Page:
In this story the mother has started begging god to help. She remembers standing over her new borns crib every night praying that her beautiful baby boy grow up to live a LONG and happy life. That he would be funny and smart and handsome and kind. That he would have many friends and could do anything he put his mind to. Every night the same prayer to keep her baby safe and grow up to be a mighty man of God. Somewhere along the way these prayers stopped. Somewhere along the way her life got to busy for prayers. She knows she has felt god in her life answering prayers before and she calls out to god that he remembers these nights, every night so long ago, when she was a much younger mom and had a mighty faith. She remembers being told that if you pray that it has already happened it will and this is what she did EVERY night over her first born.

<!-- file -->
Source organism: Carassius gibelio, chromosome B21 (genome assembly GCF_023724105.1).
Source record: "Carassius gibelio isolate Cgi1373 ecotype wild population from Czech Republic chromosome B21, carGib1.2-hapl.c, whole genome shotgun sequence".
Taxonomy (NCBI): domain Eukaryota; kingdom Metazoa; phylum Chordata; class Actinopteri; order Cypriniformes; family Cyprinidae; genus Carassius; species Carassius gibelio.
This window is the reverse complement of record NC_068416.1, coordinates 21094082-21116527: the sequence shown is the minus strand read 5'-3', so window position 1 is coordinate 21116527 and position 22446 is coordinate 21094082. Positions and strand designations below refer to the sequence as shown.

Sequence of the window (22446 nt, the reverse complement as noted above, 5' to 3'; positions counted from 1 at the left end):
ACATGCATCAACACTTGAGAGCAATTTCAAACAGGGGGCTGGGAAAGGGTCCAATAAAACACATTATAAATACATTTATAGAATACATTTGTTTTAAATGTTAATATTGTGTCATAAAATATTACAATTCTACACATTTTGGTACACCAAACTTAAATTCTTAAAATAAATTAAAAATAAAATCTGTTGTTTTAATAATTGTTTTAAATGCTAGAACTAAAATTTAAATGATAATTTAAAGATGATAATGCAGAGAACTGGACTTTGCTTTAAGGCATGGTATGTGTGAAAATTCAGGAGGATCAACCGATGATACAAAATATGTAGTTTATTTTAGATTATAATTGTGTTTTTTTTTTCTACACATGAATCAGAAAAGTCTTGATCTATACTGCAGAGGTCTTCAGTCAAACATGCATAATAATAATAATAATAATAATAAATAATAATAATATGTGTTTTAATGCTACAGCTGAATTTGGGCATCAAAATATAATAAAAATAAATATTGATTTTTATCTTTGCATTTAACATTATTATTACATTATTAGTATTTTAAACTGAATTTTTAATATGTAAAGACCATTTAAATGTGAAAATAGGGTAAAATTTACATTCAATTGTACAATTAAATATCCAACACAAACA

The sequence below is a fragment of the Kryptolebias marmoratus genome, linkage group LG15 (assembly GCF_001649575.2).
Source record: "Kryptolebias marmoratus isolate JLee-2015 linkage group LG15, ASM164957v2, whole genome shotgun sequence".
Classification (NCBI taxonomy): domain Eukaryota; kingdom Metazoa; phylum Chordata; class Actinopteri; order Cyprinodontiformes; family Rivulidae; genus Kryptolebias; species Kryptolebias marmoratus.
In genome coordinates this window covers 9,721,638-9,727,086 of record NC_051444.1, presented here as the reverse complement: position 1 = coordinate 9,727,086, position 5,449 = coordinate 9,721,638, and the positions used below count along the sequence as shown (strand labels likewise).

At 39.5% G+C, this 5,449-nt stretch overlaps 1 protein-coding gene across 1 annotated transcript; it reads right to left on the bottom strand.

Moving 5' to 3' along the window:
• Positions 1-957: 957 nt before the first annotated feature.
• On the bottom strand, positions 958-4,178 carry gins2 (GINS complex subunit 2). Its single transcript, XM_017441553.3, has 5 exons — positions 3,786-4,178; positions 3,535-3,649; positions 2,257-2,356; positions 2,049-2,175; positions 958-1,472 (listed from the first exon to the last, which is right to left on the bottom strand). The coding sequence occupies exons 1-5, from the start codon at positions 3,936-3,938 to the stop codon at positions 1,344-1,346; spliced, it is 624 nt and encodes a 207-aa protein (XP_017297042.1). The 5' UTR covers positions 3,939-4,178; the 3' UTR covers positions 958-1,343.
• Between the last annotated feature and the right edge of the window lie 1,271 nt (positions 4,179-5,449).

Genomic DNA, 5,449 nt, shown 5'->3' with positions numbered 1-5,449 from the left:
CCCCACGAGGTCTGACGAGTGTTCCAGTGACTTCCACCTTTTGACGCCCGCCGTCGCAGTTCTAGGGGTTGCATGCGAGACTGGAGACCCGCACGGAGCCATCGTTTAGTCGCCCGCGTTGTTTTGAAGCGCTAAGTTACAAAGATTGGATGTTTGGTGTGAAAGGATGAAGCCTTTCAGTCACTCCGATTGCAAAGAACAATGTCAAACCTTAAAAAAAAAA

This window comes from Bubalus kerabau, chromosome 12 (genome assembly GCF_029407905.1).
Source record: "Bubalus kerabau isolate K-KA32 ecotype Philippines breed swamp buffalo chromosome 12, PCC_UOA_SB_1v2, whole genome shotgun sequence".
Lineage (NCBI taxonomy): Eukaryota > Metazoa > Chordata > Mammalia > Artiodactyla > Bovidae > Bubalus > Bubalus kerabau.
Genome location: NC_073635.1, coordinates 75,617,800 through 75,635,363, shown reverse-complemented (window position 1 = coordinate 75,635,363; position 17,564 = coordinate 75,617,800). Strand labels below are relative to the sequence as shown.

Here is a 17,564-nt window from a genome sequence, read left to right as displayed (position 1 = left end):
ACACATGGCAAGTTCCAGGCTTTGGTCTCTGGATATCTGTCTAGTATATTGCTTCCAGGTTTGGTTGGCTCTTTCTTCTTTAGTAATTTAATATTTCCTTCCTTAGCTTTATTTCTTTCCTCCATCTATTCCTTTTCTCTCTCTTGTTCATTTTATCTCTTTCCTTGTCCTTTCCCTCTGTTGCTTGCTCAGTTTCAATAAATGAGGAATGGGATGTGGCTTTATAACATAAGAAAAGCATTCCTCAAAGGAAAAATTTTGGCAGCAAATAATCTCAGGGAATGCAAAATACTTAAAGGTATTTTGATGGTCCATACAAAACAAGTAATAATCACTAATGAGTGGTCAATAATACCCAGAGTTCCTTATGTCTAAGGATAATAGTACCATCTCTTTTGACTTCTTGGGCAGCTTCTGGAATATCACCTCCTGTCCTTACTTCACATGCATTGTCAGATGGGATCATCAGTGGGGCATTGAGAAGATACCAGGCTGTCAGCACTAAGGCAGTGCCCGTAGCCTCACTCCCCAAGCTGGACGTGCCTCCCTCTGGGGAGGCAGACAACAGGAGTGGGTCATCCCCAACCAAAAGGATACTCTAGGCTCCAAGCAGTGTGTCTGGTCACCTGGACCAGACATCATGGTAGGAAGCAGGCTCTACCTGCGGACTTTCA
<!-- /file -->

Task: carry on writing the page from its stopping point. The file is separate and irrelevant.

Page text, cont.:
Mark – 23“Truly I tell you that if anyone says to this mountain, ‘Be lifted up and thrown into the sea,’ and has no doubt in his heart but believes that it will happen, it will be done for him. 24Therefore I tell you, whatever you ask in prayer, believe that you have received it, and it will be yours. “
The strong mother that only cried once every 2 weeks now breaks in moments throughout the day, now kisses the bald head of her sleeping child every night with tears dripping onto his warm skin. The mother has walked around the last week in a constant conversation with herself, with what ifs, and replaying all the possible scenario of all aspects of her life in her mind. Holding this information, unable to speak, this weight is sinking her. The writer of this story does not know whether to share this story yet, she wants to write a fairytale with a happy ending. A triumphant story where a little boy fought hard and learned to walk and talk again and kicked cancers ass all with a smile on his face And they all lived happily ever after. The writer does not want others to worry like the mother has been. she wants to hold all the pain and worry to herself, to protect the audience. To not post until there is a better outcome but then what does that really mean. So does the writer post a half told story?